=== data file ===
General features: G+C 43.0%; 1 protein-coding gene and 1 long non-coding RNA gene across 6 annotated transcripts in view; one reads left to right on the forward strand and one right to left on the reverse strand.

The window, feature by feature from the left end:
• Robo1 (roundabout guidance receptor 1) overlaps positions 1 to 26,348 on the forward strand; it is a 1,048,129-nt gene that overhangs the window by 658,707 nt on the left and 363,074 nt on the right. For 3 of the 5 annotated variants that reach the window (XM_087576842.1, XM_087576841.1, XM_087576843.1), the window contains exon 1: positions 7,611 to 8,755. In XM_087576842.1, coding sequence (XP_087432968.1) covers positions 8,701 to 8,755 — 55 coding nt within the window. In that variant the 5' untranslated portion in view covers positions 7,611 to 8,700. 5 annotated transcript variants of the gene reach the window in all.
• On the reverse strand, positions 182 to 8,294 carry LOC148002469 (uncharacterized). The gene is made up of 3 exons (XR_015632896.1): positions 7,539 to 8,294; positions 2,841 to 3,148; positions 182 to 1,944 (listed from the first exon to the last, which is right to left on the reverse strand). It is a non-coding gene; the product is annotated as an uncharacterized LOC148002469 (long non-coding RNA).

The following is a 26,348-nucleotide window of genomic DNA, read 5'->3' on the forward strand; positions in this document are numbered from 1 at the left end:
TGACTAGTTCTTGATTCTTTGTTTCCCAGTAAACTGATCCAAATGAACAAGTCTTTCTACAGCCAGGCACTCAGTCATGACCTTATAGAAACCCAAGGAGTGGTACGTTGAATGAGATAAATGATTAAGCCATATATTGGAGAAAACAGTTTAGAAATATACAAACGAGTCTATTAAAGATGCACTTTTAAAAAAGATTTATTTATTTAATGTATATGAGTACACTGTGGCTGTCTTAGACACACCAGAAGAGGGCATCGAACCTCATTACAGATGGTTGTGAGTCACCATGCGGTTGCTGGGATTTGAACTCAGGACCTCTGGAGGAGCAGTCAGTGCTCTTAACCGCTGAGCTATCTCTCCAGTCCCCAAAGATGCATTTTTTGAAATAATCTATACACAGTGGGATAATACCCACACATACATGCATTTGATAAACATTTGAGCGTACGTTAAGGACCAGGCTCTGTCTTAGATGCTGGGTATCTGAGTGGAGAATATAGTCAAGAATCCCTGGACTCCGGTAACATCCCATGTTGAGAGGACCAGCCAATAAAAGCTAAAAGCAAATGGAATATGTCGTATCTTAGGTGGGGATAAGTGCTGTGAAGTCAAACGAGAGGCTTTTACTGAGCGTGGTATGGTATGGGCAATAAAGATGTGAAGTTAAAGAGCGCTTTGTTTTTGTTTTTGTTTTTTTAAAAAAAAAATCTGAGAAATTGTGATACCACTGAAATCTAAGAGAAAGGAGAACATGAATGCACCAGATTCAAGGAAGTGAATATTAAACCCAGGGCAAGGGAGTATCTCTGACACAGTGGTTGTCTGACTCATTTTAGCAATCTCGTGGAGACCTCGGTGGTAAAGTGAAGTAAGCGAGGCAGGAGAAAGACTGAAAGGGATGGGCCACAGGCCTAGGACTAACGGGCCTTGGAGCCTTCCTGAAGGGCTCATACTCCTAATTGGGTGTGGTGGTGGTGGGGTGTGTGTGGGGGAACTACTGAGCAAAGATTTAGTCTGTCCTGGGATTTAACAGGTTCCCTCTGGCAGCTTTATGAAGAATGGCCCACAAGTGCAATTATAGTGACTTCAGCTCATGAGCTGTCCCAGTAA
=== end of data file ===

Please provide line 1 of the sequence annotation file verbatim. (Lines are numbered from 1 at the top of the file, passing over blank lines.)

General features: G+C 43.0%; 1 protein-coding gene and 1 long non-coding RNA gene across 6 annotated transcripts in view; one reads left to right on the forward strand and one right to left on the reverse strand.